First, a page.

D'var Torah

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A D'var Torah (Heb: דבר תורה), also known as a Drasha in Ashkenazic communities, is a talk on topics relating to a parashah (section) of the Torah – typically the weekly Torah portion.

The weekly Torah portion, popularly just parashah (or parshah /pɑːrʃə/ or parsha) and also known as a Sidra (or Sedra /sɛdrə/) is a section of the Torah (Five Books of Moses) used in Jewish liturgy during a single week.

Each weekly Torah portion takes its name from the first distinctive word in the Hebrew text of the portion in question, often from the first verse. Public Torah reading mostly followed an annual cycle beginning and ending on the Jewish holiday of Simchat Torah, with the divisions corresponding to the lunisolar Hebrew calendar, which contains up to 55 weeks, the exact number varying between leap years and regular years.

How to do, and how not to do, hospitality.

How to do, and how not to do, hospitality.

Shabbat Vayera 5780, 16th November 2019

This week’s Sidra gives us contrasting pictures of hospitality.  Our Torah reading tells us that Abraham is blessed by God and treated by God as a friend.  It also tells us that God plans to destroy the city of Sodom.  The passages either side explain the reasons.  Before our episode, we read about the warm welcome that Abraham and Sarah extend to three unknown strangers.  Abraham runs to greet them and he and Sarah offer them the best of their flock.  They are brought in and given food and drink.  Following our episode, we see a very different picture in Sodom. When the men - who turn out to be God’s messengers - arrive there, they are denied entry and when Lot, Abraham’s nephew, brings them into his home, he is threatened by the people of Sodom. The Talmud elaborates on the evil-doing of Sodom:  ‘When a poor person happened to come there, each person would give him a dinar, (a gold coin) and write his name on it, but they would not bring him any bread. When he died, each person would come and take back his [dinar].’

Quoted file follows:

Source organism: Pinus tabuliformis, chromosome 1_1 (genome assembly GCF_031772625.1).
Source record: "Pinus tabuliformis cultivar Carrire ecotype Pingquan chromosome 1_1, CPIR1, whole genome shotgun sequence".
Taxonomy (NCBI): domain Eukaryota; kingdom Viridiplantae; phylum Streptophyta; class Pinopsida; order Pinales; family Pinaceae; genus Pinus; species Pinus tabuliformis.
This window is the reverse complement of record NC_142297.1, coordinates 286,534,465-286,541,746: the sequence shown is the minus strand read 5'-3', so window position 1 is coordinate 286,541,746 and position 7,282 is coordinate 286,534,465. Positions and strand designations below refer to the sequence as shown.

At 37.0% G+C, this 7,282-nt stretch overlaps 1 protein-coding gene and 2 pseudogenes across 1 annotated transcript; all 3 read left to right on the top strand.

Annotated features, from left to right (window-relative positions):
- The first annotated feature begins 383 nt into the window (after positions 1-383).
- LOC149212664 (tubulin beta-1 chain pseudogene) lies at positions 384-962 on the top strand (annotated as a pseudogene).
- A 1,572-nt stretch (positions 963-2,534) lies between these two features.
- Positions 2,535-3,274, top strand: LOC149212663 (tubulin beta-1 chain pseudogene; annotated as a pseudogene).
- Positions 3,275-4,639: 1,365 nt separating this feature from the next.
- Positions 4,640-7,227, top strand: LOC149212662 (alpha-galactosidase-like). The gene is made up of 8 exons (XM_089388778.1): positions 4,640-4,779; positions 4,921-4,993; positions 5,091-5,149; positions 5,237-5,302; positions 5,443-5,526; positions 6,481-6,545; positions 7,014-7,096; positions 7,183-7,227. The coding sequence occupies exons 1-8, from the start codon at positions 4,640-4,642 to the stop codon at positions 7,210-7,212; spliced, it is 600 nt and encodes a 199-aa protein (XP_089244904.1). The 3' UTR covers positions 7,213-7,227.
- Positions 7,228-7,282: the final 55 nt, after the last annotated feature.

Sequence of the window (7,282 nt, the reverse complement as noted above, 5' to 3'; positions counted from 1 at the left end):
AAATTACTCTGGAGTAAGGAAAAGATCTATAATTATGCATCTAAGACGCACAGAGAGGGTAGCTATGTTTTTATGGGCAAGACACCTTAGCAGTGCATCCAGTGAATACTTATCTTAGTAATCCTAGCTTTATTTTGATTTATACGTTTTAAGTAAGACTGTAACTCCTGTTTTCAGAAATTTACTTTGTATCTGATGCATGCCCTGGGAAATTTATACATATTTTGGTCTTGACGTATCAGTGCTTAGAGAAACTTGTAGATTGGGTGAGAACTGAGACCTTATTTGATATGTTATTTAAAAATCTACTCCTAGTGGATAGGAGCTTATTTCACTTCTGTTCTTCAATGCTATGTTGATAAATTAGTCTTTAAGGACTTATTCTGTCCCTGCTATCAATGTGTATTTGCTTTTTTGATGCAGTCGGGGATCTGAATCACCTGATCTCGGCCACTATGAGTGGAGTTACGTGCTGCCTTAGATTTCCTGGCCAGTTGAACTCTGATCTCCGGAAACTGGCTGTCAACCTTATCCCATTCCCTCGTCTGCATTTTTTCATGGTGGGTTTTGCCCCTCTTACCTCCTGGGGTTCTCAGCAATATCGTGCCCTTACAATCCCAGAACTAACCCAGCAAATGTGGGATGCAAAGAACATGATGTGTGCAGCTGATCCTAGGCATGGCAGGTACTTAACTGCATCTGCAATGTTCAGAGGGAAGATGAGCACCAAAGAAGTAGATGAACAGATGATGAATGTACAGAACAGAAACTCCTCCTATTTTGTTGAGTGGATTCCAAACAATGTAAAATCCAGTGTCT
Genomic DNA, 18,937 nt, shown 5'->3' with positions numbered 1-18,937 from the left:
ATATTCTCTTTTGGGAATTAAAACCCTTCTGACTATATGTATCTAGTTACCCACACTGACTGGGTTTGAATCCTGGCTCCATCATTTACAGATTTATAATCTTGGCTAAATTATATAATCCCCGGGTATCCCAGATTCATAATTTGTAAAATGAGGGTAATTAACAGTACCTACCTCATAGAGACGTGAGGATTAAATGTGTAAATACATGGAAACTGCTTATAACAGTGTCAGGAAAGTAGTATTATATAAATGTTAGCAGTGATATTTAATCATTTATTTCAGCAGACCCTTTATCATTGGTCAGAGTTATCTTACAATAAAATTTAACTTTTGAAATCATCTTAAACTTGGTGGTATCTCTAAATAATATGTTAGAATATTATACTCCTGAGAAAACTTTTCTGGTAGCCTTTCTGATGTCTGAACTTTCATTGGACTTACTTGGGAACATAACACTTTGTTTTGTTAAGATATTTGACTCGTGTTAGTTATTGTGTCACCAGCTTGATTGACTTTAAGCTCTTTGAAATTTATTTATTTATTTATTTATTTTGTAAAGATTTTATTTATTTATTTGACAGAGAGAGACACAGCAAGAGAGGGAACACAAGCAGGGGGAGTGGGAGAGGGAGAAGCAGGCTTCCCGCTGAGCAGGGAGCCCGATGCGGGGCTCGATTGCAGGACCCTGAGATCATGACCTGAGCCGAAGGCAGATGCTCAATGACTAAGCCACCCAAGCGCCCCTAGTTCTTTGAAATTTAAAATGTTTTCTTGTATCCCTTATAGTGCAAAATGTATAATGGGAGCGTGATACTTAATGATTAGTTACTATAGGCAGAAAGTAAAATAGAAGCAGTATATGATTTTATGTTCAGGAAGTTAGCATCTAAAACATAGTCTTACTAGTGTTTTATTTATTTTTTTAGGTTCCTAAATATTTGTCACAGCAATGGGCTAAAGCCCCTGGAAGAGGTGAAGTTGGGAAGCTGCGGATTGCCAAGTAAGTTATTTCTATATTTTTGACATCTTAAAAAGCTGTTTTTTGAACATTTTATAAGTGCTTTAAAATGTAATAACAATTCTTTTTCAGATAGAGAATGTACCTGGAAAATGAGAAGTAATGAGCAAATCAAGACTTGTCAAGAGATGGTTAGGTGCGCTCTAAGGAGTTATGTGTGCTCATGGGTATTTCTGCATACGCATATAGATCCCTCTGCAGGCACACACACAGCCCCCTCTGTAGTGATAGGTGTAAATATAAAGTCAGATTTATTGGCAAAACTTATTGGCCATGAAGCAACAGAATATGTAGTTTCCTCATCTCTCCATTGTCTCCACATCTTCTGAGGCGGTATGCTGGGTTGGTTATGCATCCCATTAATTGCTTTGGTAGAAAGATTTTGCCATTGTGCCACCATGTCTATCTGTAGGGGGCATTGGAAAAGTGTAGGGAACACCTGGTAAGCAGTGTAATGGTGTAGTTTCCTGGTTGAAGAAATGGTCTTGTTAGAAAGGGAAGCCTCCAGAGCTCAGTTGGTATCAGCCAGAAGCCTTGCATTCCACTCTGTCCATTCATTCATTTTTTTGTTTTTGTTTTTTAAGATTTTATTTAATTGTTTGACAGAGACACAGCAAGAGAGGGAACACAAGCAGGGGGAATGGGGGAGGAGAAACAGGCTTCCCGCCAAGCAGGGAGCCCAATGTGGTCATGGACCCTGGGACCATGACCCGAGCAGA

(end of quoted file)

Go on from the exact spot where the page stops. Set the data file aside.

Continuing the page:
For Abraham, nothing was too much when it came to welcoming strangers.  Biblical commentators remind us that he had only just been circumcised, at the age of 99.  He would have been weary and in pain and yet he rushed to greet the men he saw in the distance.  The men of Sodom, by contrast, failed to respond to the men who were on their doorstep, tired and weary from their wanderings.  They gladly watched as the poor died in front of them, anxious only to profit from their death.